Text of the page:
Guttural pouch mycosis is a fungal infection of the guttural pouch, an outpouching of the Eustachian tube that connects the ears to the nose and mouth and helps to regulate air pressure. Aspergillus species of fungus are common causes of these infections, although other species are sometimes identified. The infection is usually seen in mature horses that are stabled. Guttural pouch mycosis causes damage to the cranial nerves and to the arteries found in the lining of the guttural pouch.
The most common sign of infection is bleeding from the nose due to arterial damage. The bleeding occurs without any obvious cause and is often severe. Difficulty swallowing is another common sign. Horses that have difficulty swallowing often have a poor outlook. Other signs include respiratory distress, extended or low carriage of the head, and fluid buildup and swelling of the head. The diagnosis is based on the history, signs, and examination of the guttural pouch with an endoscope.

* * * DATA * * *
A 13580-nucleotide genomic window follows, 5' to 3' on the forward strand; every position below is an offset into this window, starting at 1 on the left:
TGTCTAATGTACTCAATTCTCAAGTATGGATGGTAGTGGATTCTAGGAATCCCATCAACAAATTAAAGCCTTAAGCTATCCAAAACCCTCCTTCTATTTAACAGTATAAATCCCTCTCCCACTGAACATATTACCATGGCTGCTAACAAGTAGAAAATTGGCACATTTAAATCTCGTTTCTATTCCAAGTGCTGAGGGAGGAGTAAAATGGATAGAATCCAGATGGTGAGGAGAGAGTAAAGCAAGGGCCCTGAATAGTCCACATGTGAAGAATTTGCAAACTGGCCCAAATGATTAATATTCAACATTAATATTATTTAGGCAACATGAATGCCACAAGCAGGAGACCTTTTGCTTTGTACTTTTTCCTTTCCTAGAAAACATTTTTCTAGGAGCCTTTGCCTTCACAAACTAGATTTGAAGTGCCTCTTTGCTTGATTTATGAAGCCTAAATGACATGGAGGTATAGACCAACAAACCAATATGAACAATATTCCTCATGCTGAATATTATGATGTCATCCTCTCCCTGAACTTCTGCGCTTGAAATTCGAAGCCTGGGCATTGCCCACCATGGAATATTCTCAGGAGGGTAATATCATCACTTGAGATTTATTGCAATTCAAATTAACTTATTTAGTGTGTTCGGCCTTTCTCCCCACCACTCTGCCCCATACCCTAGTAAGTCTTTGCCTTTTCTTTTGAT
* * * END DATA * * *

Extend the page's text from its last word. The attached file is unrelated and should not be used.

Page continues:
Treatment can be difficult, and it is not always effective. Antifungal drugs that are infused directly into the guttural pouch are the usual treatment for guttural pouch mycosis. If damage to the arteries has occurred, it may be necessary to perform surgery to close the affected blood vessel. This can help prevent a fatal hemorrhage. Nerve function may or may not return after the infection resolves.
Last full review/revision July 2011 by Bonnie R. Rush, DVM, MS, DACVIM; Neil W. Dyer, DVM, MS, DACVP; Joe Hauptman, DVM, MS, DACVS; Ned F. Kuehn, DVM, MS, DACVIM; Stuart M. Taylor, PhD, BVMS, MRCVS, DECVP; Wendy E. Vaala, VMD, DACVIM; Maureen H. Milne, BVMS, MVM, DCHP, MRCVS